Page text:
Skip to main content

Hungry Like The Wolf (DURAN DURAN)

Darken the city, night is a-wire [1]
Steam in the subway, earth is a afire
Woman, you want me, give me a sign
And catch my breathing even closer behind

In touch with the ground
Smell like I sound, I'm lost in a crowd
Straddle the line in discord and rhyme
Mouth is alive with juices like wine

Stalked in the forest, too close to hide
I'll be upon you by the moonlight side
High blood drumming on your skin, it's so tight
You feel my heat, I'm just a moment behind

In touch with the ground
A scent and a sound, I'm lost and I'm found
I howl and I whine, I'm after you
Mouth is alive, all running inside

Burning the ground, I break from the crowd
I smell like I sound, I'm lost and I'm found
Strut on a line, it's discord and rhyme
Mouth is alive with juices like wine

I'm on the hunt I'm after you
And I'm hungry like the wolf

[1]A-wire: crazy, insane, chaotic, also know as "haywire".

Comments

Popular posts from this blog

Panic or panick

There is only one spelling for panic; the verb is inflected 'panic, panics, panicked, and panicking’. The form panick is used for progressive tense, past tense and past participle. We don't write panick today, though English speakers from a few hundred years ago might have (in the same way they might have written musick).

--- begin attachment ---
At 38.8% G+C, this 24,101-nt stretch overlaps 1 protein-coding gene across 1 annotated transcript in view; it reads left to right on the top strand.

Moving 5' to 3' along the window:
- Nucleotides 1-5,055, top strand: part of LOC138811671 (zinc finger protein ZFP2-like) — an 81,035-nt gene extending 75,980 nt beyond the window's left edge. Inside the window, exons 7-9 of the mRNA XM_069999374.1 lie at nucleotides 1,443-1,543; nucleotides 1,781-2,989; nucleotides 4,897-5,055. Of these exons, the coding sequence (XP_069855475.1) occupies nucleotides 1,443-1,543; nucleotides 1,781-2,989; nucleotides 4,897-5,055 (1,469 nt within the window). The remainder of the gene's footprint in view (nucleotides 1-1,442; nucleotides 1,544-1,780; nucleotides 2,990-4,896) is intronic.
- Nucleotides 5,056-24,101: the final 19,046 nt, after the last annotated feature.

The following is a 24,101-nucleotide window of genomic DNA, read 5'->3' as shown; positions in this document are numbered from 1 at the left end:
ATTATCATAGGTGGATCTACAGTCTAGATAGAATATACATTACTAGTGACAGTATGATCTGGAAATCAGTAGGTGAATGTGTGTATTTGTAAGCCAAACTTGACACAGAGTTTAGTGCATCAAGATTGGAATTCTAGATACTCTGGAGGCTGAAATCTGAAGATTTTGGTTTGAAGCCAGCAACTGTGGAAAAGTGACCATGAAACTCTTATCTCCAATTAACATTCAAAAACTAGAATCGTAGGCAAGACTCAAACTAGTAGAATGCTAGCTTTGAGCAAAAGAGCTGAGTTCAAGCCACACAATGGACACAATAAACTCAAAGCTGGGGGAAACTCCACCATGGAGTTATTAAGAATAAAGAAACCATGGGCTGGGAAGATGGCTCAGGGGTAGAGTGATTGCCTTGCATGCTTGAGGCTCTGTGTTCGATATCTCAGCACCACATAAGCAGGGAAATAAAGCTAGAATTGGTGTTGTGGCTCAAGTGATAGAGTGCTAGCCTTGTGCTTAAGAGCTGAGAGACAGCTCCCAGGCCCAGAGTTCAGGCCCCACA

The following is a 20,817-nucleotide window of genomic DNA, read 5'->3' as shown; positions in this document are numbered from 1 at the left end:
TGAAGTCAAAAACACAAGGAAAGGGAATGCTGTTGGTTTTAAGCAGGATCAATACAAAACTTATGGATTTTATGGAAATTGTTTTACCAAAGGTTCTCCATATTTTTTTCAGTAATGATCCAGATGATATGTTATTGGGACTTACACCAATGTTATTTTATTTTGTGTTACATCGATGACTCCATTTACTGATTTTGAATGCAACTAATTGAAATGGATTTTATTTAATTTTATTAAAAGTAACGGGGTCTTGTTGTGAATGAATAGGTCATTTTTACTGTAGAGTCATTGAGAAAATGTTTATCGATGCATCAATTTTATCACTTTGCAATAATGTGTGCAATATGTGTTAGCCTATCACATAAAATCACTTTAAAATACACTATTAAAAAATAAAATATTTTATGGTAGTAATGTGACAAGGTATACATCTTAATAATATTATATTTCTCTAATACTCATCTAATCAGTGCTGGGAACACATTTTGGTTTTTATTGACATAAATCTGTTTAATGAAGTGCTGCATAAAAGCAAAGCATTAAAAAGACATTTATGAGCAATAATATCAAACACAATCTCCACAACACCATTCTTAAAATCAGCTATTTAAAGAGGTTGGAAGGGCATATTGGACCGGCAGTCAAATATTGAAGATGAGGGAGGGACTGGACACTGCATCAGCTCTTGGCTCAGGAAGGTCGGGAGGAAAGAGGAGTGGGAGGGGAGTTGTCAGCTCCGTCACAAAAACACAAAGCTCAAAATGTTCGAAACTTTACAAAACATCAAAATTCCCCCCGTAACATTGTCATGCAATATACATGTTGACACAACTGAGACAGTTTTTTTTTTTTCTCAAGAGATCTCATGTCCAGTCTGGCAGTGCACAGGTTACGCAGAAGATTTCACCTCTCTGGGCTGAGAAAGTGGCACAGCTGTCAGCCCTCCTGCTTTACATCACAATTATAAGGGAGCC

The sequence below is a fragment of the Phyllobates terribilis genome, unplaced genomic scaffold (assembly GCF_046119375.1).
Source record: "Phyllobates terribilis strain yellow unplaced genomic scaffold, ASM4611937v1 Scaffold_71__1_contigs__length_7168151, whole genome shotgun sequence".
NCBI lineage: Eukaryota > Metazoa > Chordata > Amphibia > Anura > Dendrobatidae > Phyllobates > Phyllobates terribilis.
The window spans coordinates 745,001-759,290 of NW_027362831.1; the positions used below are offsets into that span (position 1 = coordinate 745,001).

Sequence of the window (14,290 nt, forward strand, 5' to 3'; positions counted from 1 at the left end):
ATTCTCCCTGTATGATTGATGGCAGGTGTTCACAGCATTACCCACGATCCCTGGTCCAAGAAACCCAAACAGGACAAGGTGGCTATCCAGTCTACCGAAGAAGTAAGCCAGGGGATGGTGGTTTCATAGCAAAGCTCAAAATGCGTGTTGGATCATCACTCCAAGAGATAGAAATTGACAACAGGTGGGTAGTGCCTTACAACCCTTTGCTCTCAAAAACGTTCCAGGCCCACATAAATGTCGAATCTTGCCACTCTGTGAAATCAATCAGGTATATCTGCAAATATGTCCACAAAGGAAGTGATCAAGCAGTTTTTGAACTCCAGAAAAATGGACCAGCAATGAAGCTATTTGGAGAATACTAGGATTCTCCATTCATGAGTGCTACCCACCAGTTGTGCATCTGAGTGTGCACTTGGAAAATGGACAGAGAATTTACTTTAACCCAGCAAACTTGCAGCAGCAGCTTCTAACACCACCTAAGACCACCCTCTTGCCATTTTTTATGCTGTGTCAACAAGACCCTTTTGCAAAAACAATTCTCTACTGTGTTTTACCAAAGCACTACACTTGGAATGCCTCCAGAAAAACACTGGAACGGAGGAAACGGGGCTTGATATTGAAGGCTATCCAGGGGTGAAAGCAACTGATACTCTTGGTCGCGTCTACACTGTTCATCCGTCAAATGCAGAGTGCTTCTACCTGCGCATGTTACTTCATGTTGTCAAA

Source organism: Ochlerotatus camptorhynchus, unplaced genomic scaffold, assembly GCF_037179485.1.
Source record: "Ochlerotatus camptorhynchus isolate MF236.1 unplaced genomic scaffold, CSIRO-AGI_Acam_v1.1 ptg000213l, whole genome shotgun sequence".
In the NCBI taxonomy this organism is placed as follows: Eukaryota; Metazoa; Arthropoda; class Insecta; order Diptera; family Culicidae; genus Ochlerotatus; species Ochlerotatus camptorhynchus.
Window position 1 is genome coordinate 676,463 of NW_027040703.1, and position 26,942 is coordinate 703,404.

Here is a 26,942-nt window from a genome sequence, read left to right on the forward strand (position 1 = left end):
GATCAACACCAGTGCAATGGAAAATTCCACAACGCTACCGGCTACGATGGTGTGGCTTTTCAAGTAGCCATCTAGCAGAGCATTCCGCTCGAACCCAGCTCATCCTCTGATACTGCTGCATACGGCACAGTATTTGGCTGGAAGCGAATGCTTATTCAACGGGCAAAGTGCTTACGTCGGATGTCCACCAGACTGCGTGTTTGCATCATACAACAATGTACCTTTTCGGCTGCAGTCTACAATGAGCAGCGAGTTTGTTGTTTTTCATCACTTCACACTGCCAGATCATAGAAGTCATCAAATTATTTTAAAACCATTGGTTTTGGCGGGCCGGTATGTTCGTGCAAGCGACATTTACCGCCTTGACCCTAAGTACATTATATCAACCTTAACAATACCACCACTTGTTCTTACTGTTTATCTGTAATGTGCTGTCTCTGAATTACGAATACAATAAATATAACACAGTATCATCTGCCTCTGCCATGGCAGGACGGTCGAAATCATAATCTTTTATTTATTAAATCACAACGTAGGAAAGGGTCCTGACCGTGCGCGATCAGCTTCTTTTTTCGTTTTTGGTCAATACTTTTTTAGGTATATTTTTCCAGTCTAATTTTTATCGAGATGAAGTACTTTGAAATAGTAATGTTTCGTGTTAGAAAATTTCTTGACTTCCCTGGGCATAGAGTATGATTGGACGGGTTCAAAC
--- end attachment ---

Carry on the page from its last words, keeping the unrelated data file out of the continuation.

When the alternate spelling “panick” is used for the past participle: "I panicked last night at the disco." When it’s use for progressive tense: “Invariably, when markets are panicking, they sell the stocks quickly.”

It's the rule for root words ending in "c" is that you have to add “k”, so the spelling is related with the pronunciation. If we don't add the <k>, it looks as if the <c> has to be pronounced /s/. If the "k" was not there, “panicing” would look like the word which is supposed to be pronounced as if it is ended in "sing," while “paniced” would be pronounced like “panised”.

The same would …

PEMDAS

"PEMDAS" - parentheses, exponents, multiplication, division, addition, subtraction, is the "order of operation" in a single math expression.

Petticoats, breeches and Pinafore

One of the milestones that a little boy passed at the age of four or five was the transition from baby clothes or petticoats to trouser or breeches. He would still wear a pinafore to protect his clothes, but he was expected to be able to dress himself and tie the strings of his pinafore in a bow, at the back.